Pete Buttigieg. (Transportation Dept. photo.)

The U.S. Transportation Secretary says addressing safety concerns is the highest priority for the $3.9 billion in new federal infrastructure money for Iowa roads, bridges, and airports.

Secretary Pete Buttigieg spoke with Iowa reporters during an online news conference. “When you have these bridges, for example, in need of repair, a lot of projects, I think, will make their way to the top of the list for that reason,” Buttigieg said.

Nearly one in five bridges in Iowa is considered structurally deficient. Buttigieg is holding news conferences around the country to emphasize that 20% of the new infrastructure spending is reserved for projects in rural areas — where 19% of Americans live.

“This really is a once in a lifetime investment,” Buttigieg said,” and having gotten to know Iowa well, having traveled many of those roads and having gone around those bridges that are load limited or need work, I’ve seen how much of a difference this legislation is going to make in the Midwest generally and in Iowa specifically.”

Buttigieg won Iowa’s 2020 Caucuses, but dropped out of the presidential race a month later and endorsed Joe Biden.

Republican Senator Chuck Grassley and Congresswoman Cindy Axne, a Democrat, were the only two members of Iowa’s D.C. delegation who voted for the bipartisan infrastructure bill. Axne said adding money for broadband and water systems, Iowa will receive $5 billion in total as a result of the infrastructure bill.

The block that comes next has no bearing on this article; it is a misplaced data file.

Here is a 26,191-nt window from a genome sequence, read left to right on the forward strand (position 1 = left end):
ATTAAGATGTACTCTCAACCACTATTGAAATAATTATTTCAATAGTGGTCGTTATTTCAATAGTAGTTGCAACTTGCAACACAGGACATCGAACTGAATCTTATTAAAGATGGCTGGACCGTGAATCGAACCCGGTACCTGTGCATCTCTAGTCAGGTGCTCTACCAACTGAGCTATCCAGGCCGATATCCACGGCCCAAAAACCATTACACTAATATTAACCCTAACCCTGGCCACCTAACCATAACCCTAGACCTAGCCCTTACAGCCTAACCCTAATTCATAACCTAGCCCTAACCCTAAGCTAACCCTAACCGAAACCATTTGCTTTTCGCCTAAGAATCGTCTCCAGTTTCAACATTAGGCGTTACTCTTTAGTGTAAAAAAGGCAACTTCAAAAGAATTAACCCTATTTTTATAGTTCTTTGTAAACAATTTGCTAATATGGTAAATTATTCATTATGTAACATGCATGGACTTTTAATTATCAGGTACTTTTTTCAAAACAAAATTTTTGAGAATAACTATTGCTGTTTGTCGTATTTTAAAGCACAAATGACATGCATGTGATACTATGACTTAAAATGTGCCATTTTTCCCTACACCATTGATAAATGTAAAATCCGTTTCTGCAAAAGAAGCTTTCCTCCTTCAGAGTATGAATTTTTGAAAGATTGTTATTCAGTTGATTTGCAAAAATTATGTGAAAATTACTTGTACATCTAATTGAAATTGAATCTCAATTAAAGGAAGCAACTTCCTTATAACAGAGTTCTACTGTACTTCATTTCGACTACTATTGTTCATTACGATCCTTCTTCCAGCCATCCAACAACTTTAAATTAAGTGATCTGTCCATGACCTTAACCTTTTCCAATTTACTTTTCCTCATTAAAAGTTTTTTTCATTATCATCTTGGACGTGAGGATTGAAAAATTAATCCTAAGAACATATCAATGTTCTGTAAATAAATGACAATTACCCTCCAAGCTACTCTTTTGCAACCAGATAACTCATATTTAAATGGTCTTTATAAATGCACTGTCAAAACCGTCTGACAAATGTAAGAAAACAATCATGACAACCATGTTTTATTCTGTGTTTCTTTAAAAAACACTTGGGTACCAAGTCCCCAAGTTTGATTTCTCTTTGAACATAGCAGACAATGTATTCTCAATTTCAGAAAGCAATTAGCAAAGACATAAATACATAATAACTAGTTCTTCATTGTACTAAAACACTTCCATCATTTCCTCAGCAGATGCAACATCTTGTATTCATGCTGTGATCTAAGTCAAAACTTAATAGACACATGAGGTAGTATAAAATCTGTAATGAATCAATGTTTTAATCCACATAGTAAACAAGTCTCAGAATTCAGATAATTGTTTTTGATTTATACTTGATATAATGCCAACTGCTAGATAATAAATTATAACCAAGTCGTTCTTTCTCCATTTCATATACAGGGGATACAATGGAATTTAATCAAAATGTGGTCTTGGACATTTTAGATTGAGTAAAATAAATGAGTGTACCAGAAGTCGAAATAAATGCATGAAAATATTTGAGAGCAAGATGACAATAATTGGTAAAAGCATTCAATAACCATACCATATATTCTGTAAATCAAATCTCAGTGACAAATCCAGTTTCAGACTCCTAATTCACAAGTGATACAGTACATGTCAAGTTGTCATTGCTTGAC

“This law includes more than 375 programs that rural communities across the third district are eligible for,” Axne said.

In answer to a reporters’ question about crediting the source of the funding, Axne said she’s “grateful” to see the infrastructure funding starting to go out the door. “I am always disappointed, though, when I see too many people taking credit without explaining where the funding does come from,” Axne said.

Axne said elected officials, including the governor, should explain the money for infrastructure and other large scale projects came from the bipartisan infrastructure bill as well as the federal pandemic relief packages approved during the Trump and Biden Administrations.